One useful outcome for Mozilla from the hackathon was gathering feedback from the team about issues identified in the tool’s work. We hope that this will help improve the quality of the collected data, and in the future, the project will be used by other researchers and journalists.


Amnezia VPN, a permanent partner of IBG, tasked us with developing a Docker container with Jitsi and Nextcloud for the Amnezia client. Indeed, the ability to have secure video and audio calls and tunneled access to cloud storage significantly increases the attractiveness of Amnezia for users, especially those located within the Russian Federation, where blocking and surveillance of user traffic are a daily reality.

A team of three developers successfully completed the task of building a container with Nextcloud and also practically implemented a major part of the work on the Jitsi container. The results will be integrated into Amnezia VPN. And if you want to help improve the Jitsi code, you can view it and suggest improvements here.


The team from the federated encrypted messenger Delta Chat offered an interesting task for our laboratory: to create a bot for Delta Chat with Chat GPT support. However, the Delta team, being true advocates of free software, set a condition for the participants: the model for the bot should be free and an alternative to OpenAI’s proprietary solution. Our hackathon participants were able to fulfill this requirement! A team of two people successfully created a bot that found its place in the growing ecosystem of bots for Delta Chat. To generate texts in Russian and English, you can send your prompt to (after installing Delta Chat, of course).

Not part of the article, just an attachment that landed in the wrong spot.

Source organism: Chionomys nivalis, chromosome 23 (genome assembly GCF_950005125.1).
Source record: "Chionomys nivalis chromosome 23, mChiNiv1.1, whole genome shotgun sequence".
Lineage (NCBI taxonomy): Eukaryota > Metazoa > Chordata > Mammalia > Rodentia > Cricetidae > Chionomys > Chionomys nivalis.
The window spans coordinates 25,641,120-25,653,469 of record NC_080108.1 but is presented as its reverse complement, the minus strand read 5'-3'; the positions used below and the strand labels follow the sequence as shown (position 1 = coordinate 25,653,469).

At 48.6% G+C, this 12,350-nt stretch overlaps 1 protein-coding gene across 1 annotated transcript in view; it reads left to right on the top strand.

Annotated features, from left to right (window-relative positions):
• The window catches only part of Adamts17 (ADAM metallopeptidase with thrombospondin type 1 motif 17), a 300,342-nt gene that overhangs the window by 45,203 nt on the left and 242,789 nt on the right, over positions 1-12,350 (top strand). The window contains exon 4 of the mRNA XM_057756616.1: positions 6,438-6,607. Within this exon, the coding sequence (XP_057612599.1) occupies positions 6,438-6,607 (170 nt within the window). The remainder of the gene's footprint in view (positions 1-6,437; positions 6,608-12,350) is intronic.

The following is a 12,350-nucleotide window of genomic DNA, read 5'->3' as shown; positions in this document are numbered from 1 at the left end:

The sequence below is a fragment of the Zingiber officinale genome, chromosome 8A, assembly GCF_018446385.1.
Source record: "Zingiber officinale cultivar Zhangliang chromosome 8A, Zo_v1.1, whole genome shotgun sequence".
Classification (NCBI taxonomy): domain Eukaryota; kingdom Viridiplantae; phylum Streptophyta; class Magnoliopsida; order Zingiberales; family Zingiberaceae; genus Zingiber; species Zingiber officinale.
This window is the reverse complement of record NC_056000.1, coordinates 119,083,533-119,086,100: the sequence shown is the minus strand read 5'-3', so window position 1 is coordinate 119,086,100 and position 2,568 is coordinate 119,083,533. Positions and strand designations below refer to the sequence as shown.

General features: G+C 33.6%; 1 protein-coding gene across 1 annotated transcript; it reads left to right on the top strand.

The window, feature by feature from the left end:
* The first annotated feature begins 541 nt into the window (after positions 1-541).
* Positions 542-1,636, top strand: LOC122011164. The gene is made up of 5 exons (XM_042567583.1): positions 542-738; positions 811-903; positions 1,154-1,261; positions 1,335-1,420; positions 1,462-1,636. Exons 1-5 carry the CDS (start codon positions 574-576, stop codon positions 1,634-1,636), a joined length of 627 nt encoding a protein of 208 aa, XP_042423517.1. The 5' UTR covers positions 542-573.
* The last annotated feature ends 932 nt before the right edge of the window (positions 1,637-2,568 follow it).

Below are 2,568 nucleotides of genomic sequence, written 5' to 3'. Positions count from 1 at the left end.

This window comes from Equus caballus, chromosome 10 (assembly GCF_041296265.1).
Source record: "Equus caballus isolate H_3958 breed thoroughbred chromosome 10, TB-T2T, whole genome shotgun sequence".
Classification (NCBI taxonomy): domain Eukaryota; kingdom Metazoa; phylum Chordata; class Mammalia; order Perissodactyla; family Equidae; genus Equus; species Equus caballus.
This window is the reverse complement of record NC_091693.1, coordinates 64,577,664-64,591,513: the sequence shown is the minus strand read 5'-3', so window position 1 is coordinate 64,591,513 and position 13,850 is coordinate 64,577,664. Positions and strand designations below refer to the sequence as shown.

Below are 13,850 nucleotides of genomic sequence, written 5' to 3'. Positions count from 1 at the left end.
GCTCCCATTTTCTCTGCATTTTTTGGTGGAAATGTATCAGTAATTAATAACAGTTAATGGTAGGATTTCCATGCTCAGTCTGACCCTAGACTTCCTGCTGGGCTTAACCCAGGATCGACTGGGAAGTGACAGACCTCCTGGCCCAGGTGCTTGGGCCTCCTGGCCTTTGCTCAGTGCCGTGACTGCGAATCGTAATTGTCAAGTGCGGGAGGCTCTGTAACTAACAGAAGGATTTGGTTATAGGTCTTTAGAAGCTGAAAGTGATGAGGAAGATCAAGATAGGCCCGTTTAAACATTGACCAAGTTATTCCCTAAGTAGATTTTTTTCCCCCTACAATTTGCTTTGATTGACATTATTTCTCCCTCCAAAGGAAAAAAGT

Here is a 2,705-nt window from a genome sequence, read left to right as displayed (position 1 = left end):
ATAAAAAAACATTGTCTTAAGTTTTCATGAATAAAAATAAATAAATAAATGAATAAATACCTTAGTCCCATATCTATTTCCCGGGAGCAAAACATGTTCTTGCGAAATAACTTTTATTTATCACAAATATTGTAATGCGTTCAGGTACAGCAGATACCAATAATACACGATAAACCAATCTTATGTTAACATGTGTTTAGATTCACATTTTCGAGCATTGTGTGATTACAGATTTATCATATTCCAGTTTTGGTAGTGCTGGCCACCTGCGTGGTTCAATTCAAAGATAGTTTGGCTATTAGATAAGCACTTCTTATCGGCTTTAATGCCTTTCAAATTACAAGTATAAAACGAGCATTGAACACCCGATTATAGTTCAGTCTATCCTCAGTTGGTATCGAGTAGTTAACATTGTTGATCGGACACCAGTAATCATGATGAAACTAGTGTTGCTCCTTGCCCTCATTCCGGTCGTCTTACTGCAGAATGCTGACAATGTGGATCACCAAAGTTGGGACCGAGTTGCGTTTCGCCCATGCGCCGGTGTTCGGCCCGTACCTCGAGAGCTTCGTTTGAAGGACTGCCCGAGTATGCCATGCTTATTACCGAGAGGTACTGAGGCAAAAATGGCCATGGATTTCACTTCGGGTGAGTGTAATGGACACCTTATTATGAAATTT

Novaya Gazeta Europe, another regular partner of IBG, proposed a task to develop a useful tool for regional Russian media: a news aggregator to quickly collect information on fresh events. This will allow journalists not only to quickly respond to events but also to verify information by comparing different sources. A parser for RSS and Telegram channels was developed, which can find keywords in texts and forward the necessary texts to a special Telegram channel. The Data Department team of Novaya Gazeta Europe will further refine this prototype by equipping it with an advanced language model.